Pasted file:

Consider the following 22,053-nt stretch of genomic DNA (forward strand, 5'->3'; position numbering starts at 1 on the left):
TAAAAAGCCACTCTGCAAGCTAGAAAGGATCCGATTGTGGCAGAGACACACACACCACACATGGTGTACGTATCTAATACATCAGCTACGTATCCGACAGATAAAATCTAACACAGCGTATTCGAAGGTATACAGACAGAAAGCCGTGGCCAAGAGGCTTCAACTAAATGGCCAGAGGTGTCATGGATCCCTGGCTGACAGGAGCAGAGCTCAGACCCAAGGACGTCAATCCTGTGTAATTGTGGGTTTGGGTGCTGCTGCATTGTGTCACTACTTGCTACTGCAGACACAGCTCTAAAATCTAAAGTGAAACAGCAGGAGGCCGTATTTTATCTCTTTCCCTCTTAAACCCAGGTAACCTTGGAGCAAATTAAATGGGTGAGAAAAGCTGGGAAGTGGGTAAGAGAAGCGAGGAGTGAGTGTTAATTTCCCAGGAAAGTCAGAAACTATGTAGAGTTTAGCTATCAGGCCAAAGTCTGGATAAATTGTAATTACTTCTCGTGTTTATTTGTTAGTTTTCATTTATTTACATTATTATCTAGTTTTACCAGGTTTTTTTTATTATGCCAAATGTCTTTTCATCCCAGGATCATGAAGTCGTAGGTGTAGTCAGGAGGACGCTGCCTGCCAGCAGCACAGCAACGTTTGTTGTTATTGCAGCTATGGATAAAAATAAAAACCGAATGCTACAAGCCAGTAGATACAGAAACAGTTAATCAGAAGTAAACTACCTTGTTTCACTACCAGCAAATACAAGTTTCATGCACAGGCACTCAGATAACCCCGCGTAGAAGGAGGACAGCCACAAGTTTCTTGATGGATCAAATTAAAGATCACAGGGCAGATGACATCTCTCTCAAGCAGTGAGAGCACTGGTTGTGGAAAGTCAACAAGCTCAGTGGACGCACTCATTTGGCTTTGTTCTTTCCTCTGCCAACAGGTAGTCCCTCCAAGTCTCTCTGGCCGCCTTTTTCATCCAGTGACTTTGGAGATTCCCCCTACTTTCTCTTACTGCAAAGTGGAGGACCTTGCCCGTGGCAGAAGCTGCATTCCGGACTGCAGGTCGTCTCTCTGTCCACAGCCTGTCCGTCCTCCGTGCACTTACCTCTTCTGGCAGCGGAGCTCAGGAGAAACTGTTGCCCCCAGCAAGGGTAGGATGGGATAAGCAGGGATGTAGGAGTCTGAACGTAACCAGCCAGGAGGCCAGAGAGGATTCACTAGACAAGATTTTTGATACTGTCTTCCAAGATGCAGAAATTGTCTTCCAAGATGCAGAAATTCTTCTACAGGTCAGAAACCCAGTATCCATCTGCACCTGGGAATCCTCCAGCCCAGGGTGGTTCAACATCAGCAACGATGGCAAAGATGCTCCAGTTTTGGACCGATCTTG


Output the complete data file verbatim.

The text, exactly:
Consider the following 22,053-nt stretch of genomic DNA (forward strand, 5'->3'; position numbering starts at 1 on the left):
TAAAAAGCCACTCTGCAAGCTAGAAAGGATCCGATTGTGGCAGAGACACACACACCACACATGGTGTACGTATCTAATACATCAGCTACGTATCCGACAGATAAAATCTAACACAGCGTATTCGAAGGTATACAGACAGAAAGCCGTGGCCAAGAGGCTTCAACTAAATGGCCAGAGGTGTCATGGATCCCTGGCTGACAGGAGCAGAGCTCAGACCCAAGGACGTCAATCCTGTGTAATTGTGGGTTTGGGTGCTGCTGCATTGTGTCACTACTTGCTACTGCAGACACAGCTCTAAAATCTAAAGTGAAACAGCAGGAGGCCGTATTTTATCTCTTTCCCTCTTAAACCCAGGTAACCTTGGAGCAAATTAAATGGGTGAGAAAAGCTGGGAAGTGGGTAAGAGAAGCGAGGAGTGAGTGTTAATTTCCCAGGAAAGTCAGAAACTATGTAGAGTTTAGCTATCAGGCCAAAGTCTGGATAAATTGTAATTACTTCTCGTGTTTATTTGTTAGTTTTCATTTATTTACATTATTATCTAGTTTTACCAGGTTTTTTTTATTATGCCAAATGTCTTTTCATCCCAGGATCATGAAGTCGTAGGTGTAGTCAGGAGGACGCTGCCTGCCAGCAGCACAGCAACGTTTGTTGTTATTGCAGCTATGGATAAAAATAAAAACCGAATGCTACAAGCCAGTAGATACAGAAACAGTTAATCAGAAGTAAACTACCTTGTTTCACTACCAGCAAATACAAGTTTCATGCACAGGCACTCAGATAACCCCGCGTAGAAGGAGGACAGCCACAAGTTTCTTGATGGATCAAATTAAAGATCACAGGGCAGATGACATCTCTCTCAAGCAGTGAGAGCACTGGTTGTGGAAAGTCAACAAGCTCAGTGGACGCACTCATTTGGCTTTGTTCTTTCCTCTGCCAACAGGTAGTCCCTCCAAGTCTCTCTGGCCGCCTTTTTCATCCAGTGACTTTGGAGATTCCCCCTACTTTCTCTTACTGCAAAGTGGAGGACCTTGCCCGTGGCAGAAGCTGCATTCCGGACTGCAGGTCGTCTCTCTGTCCACAGCCTGTCCGTCCTCCGTGCACTTACCTCTTCTGGCAGCGGAGCTCAGGAGAAACTGTTGCCCCCAGCAAGGGTAGGATGGGATAAGCAGGGATGTAGGAGTCTGAACGTAACCAGCCAGGAGGCCAGAGAGGATTCACTAGACAAGATTTTTGATACTGTCTTCCAAGATGCAGAAATTGTCTTCCAAGATGCAGAAATTCTTCTACAGGTCAGAAACCCAGTATCCATCTGCACCTGGGAATCCTCCAGCCCAGGGTGGTTCAACATCAGCAACGATGGCAAAGATGCTCCAGTTTTGGACCGATCTTG